University of California Seal



Dennis P. Cantwell

Professor of Psychiatry and Biobehavioral Sciences

Los Angeles



For 25 years before his untimely death in 1997, Dennis Cantwell was an inspiring and memorable force at UCLA’s Neuropsychiatric Institute. Dennis graduated as valedictorian of his class at Notre Dame University and received his M.D. at Washington University in St. Louis. Following additional post-graduate training at the University of California, San Francisco and Washington University, Dennis completed his psychiatry and child psychiatry training at UCLA. Before joining the faculty as an assistant professor in 1972, Dennis spent a year as a fellow at the University of London. At UCLA, Dennis served as the Director of Training in Child Psychiatry for 20 years. In 1980, Dennis was appointed as the first Joseph Campbell Professor of Child Psychiatry. Although frequently recruited by other institutions, Dennis spent his entire professional career uninterrupted at UCLA.


Dennis’ appointment as Director of Training in Child Psychiatry at an early phase in his career reflected his obvious brilliance as a teacher and innovator in psychiatric education. Foreshadowing contemporary psychiatric education in child psychiatry, Dennis created an eclectic and multi-disciplinary curriculum and training program in child psychiatry that embraced empirically-validated approaches to child psychiatric practice. Under Cantwell’s leadership, the program in child psychiatry training grew so much in size that at one time Dennis proudly estimated that his program was educating 10% of all child psychiatric trainees in the United States.


Students in Cantwell’s seminars were captivated by his encyclopedic memory, irrepressible wit, and sincere interest in their well-being. As an exquisite observer of people, Dennis made the scientific foundation of child psychiatry come to life by recounting details about the histories of major studies, and of the investigators involved. As a frequent lecturer to national professional audiences, Dennis was renowned for his ability to integrate contemporary approaches to child psychiatry with ready clinical application.


Dennis’s research included seminal contributions across a wide variety of areas of research in child psychiatry, many of which served to spur the development of key areas of new research. For example, one of Dennis’ earliest research publications was in the area of the psychiatric outcomes of children with speech and language disorders. Dennis was always happy to recount the history of this study of a group of English children with early childhood diagnoses of language disorders or autism. During his fellowship year under Michael Rutter in London, Dennis personally drove throughout the English countryside to perform follow-up assessments of the children, which formed one of the first longitudinal demonstrations of the impact of such delays on later adjustment. This report foreshadowed his widely praised landmark U.S. study of the psychiatric sequela of speech and language disorders in children. His initial observations paved the way for a number of researchers who confirmed and extended his observations of the high risk for psychopathology that youngsters with speech and language disorders display over time. Dennis followed these studies with other equally groundbreaking reports demonstrating the familial nature of Attention Deficit Hyperactivity Disorder (ADHD), the diagnostic validity of symptom-based approaches to depression in children and adolescents, and the benefits of combined treatment approaches for optimal outcomes in children with ADHD. Dennis’s accomplishments were recognized by his receipt of many honors during his career, including his being awarded every available research award for a child psychiatrist from the American Psychiatric Association including the Blanche Ittleson Award for Research in Child Psychiatry, the McGavin Award for Prevention in Child Psychiatry, and the APA Research Award. He also received the Jay Franklin Robinson Memorial Award from the American Academy of Child Psychiatry and the Reynolds Award from Notre Dame University.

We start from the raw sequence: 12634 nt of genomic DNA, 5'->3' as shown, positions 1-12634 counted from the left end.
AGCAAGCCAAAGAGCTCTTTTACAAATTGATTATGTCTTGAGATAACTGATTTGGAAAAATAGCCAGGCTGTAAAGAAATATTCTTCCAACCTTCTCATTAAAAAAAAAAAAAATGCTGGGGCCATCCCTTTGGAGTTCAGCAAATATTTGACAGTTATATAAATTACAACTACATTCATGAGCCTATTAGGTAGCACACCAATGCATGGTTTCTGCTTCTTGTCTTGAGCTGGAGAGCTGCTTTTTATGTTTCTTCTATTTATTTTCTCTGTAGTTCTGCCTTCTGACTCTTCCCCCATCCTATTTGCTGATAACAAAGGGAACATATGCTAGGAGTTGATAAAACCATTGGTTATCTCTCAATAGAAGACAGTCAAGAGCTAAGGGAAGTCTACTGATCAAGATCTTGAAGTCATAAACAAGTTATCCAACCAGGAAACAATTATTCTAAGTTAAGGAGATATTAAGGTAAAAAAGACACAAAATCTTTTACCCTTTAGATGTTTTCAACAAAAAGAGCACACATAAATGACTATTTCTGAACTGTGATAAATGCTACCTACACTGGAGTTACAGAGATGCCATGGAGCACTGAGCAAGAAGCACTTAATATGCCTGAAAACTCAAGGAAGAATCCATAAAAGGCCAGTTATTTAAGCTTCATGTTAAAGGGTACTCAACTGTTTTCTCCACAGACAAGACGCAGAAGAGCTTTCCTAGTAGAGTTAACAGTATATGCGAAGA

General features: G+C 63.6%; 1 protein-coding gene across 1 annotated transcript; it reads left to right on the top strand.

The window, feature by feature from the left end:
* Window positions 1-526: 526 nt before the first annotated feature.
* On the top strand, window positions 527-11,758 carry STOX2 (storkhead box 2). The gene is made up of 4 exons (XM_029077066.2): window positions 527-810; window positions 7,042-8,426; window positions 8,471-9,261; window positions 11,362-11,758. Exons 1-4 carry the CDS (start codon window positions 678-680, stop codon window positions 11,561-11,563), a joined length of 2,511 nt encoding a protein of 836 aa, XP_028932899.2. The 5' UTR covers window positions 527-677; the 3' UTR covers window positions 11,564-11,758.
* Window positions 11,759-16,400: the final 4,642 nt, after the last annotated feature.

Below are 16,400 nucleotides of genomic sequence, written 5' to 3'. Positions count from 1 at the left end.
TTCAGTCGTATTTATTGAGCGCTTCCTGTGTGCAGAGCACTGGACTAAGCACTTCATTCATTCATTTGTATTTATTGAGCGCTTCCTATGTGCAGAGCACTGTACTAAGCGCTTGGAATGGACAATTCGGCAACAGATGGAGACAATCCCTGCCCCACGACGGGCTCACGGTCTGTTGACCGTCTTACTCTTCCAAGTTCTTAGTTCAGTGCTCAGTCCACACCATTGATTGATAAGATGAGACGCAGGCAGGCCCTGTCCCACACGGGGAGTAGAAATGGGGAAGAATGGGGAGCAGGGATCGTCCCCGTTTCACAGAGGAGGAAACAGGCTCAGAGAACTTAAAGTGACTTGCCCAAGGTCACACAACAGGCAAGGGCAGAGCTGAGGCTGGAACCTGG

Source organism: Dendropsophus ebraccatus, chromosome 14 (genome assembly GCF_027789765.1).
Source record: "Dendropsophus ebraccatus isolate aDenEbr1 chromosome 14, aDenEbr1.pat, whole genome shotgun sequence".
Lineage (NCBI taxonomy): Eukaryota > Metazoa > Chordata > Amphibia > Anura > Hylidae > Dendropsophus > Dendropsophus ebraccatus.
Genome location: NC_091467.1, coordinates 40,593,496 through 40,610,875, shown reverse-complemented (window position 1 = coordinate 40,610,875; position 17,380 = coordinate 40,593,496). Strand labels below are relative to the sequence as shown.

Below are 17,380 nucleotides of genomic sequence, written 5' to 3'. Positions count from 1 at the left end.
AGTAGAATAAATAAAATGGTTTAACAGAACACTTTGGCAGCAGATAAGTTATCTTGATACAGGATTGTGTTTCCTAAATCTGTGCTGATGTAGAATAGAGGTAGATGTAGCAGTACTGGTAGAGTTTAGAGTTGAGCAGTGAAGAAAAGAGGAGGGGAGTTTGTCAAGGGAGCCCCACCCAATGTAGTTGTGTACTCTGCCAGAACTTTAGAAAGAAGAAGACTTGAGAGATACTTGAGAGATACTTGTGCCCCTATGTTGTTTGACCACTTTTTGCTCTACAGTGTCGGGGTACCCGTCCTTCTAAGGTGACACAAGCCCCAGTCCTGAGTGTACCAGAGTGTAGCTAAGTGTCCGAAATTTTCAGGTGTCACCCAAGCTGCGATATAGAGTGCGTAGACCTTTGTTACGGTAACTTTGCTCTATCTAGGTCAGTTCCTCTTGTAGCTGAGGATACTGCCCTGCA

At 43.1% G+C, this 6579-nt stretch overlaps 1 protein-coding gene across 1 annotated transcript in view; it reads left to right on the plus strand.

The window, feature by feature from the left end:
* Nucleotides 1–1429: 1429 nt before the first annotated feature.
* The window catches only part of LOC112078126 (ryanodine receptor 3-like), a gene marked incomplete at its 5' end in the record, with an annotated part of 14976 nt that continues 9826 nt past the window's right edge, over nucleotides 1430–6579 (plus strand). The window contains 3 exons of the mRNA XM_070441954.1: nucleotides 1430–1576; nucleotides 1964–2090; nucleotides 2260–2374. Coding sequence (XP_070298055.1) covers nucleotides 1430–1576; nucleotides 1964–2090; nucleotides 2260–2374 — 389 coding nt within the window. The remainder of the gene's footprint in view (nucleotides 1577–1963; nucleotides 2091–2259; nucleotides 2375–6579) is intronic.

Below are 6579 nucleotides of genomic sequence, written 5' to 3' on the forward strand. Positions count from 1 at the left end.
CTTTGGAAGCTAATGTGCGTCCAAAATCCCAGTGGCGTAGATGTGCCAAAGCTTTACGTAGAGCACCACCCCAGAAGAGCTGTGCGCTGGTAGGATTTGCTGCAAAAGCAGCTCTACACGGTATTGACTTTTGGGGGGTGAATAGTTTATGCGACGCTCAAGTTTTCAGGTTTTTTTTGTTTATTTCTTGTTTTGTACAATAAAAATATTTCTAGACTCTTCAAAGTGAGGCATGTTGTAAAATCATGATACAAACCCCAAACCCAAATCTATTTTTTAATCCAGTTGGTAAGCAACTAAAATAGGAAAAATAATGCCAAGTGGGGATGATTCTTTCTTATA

Although he received ample recognition for his many accomplishments, Dennis cherished his continued relationships with his mentors including Samuel Guze, Daniel Freedman, George Tarjan, and Sir Michael Rutter. Likewise, Dennis was very pleased to note the accomplishments of his students, many of whom have gone on to distinguished careers in academic child psychiatry. He enjoyed staying in close touch with former trainees spread across the country and was always available to advise them on questions on job choices and research challenges while always enjoying updates about their families.


Although spending the entirety of his professional career at UCLA, Dennis was a passionate supporter of his undergraduate alma mater, Notre Dame. He claimed to be a deputy scout for Notre Dame’s football program and was never shy about sharing his recommendations. A devoted family man and father of five, he was remarkably able to balance his home and professional life while publishing over 200 scientific papers and authoring or editing five books. Even during his bouts with more frequent illnesses in his last few years, he always retained an unparalleled wit.


Dennis’s vitality and energy will be missed by colleagues, students, and patients alike. His presence is clearly missed by the Department of Psychiatry and Biobehavioral Sciences.



James McCracken